Grape valley remains on tenterhooks
Around the vineyards of De Doorns in the Western Cape's seemingly idyllic Hex River Valley, farm workers were pruning bunches of tiny grapes in the searing heat this week.
While snipping the fruit with shears, a group of farm workers told the Mail & Guardian how they were content to be back at work, for now. They needed to earn money, they said. They were waiting in anticipation for December 4 when they expected the government to double the minimum wage of farm workers, which would push up their salaries to R150 a day.
There is an uneasy truce between the workers and the farmers.
In the past weeks, rampaging strikers lit grass and started fires among the vines of many farms bordering the N1 highway.
The protests had started in De Doorns and quickly spread to 15 other towns in the Western Cape.
The older women working on the vines said they hated the unnecessary violence.
A 21-year-old farm worker, who asked not to be named for fear of losing her job, said some of the workers kept themselves updated on the strikes by using an application on their cellphones for a community chat website, Krymeka.hak.su. That way they knew what was going to happen, when and where.
On November 9, a farm worker posted his frustrations: "Ek het dan gedink ons gaan 150 n dag kry maar nou hoor ons by die plaasmense dis net 70 rand, iemand moet uitgebrand word ons moet nou maar uitvind wie het gelieg vir ons." (I thought we would get R150 a day but now I found out it is just R70. Someone must be burnt out. We must find out who lied to us.)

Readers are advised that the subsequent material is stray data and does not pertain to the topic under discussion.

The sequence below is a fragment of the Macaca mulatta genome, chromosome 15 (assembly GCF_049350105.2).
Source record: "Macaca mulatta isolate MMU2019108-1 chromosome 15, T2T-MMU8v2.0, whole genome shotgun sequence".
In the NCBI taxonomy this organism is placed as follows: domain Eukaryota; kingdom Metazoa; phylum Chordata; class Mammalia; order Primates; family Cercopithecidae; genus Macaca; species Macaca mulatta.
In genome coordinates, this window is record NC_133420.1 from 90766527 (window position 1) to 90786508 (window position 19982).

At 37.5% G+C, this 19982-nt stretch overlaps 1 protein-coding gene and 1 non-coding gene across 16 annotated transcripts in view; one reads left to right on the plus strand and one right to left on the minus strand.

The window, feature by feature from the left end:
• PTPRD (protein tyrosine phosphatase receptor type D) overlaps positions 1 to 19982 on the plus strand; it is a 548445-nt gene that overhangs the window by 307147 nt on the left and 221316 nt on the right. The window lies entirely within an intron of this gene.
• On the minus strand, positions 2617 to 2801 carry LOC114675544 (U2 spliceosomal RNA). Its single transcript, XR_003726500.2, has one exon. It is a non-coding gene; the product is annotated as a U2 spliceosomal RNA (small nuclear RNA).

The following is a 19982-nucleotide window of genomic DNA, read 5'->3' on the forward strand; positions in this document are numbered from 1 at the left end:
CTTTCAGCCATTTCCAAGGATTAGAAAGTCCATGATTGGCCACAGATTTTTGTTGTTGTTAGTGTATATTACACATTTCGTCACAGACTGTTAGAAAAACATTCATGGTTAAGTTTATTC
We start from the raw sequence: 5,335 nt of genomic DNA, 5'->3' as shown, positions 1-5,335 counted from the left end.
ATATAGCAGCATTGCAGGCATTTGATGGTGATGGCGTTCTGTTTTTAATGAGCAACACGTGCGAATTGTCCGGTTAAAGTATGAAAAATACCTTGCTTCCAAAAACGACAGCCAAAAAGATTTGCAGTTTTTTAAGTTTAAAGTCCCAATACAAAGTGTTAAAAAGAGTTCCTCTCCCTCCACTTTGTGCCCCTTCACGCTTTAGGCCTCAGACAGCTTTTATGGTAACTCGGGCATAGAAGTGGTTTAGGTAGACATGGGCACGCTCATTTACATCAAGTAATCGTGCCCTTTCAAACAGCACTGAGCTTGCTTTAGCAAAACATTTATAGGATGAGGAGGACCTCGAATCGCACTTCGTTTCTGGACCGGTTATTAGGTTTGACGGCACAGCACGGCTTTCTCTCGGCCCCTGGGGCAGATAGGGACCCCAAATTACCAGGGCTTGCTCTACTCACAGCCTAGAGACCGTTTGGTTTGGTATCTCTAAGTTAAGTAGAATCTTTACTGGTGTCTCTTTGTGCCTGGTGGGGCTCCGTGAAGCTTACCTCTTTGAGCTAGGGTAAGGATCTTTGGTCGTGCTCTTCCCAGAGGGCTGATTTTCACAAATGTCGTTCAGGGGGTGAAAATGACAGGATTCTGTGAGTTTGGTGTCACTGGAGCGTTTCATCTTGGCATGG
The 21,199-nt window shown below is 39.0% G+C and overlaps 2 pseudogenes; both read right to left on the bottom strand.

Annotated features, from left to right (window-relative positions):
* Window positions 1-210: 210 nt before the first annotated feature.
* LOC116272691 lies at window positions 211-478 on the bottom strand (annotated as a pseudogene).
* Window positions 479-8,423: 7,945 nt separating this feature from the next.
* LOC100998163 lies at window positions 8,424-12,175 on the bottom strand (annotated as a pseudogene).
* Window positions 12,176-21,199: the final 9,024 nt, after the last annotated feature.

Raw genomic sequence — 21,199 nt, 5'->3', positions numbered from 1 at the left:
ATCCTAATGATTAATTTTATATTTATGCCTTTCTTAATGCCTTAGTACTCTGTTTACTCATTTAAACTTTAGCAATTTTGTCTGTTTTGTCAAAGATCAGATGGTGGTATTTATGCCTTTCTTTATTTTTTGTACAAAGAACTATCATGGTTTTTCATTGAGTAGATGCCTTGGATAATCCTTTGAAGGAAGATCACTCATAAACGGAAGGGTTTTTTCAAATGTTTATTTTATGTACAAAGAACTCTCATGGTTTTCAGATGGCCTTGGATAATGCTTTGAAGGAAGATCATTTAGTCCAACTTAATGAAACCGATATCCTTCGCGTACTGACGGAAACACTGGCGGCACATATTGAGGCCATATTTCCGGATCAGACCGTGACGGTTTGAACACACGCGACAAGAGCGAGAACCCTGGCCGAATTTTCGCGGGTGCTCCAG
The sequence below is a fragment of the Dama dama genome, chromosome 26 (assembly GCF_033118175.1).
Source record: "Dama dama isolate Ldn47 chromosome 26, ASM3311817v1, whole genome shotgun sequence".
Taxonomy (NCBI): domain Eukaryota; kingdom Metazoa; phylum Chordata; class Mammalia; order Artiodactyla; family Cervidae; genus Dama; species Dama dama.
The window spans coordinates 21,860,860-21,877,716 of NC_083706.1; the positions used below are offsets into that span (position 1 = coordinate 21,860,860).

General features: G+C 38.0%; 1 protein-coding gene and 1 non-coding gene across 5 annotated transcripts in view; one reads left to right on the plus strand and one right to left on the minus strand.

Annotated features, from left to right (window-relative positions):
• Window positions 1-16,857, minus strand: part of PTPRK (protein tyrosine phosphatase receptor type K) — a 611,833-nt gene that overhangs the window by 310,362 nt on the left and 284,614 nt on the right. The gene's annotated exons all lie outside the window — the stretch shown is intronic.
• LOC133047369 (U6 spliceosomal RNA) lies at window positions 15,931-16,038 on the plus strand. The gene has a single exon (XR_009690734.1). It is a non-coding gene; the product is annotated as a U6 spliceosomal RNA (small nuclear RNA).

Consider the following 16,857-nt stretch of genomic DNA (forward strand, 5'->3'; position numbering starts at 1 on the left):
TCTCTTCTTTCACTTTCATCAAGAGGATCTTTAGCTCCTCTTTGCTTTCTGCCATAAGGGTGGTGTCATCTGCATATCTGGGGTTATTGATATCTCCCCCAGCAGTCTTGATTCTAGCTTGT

Workers returned to their posts on Tuesday, following an agreement between their representatives, the government, representatives of farm bosses and other stakeholders.
They agreed to suspend the strike until December 4 on condition that the Employment Conditions Commission reconsiders the sectoral determination for agriculture.
In this sweeping valley it is not only the farm workers who are feeling insecure about salary increases. The farming community is clearly still shaken and is beefing up security, expecting another outbreak of violence if the government does not raise the prescribed wage for farm workers.
A labour consultant in De Doorns, Ronaldo van Hoogstraten, said most fruit farmers in the area paid more than the government's prescribed minimum wage of about R70 a day.
"Very few farmers work on the minimum rate and usually pay a higher rate, with incentive bonuses for productivity," he said.
It may appear that things are back to normal on the farms, but this is not the case. As one weary farmer, who was last week stoned by rampaging strikers who were rolling burning tyres on to his farm, kept repeating: "Nothing will ever be normal again."
The charred vines and burnt grass banks are barely noticeable as you drive through the area, because the fires were quickly put out by farmers when the striking farm workers moved on to the next farm. But the anger of the farmers at the unprovoked attacks is growing.
The destruction of the farms caught the farmers by surprise and they are trying to speed up production to meet the demands for grapes, in some cases for the export market.
On the farm Van Dutiekraal in De Doorns, farm workers spoke about how they hoped to get paid R150 a day from December 4. There are three brothers and their families working and living on the farm, which has been in the family for three generations.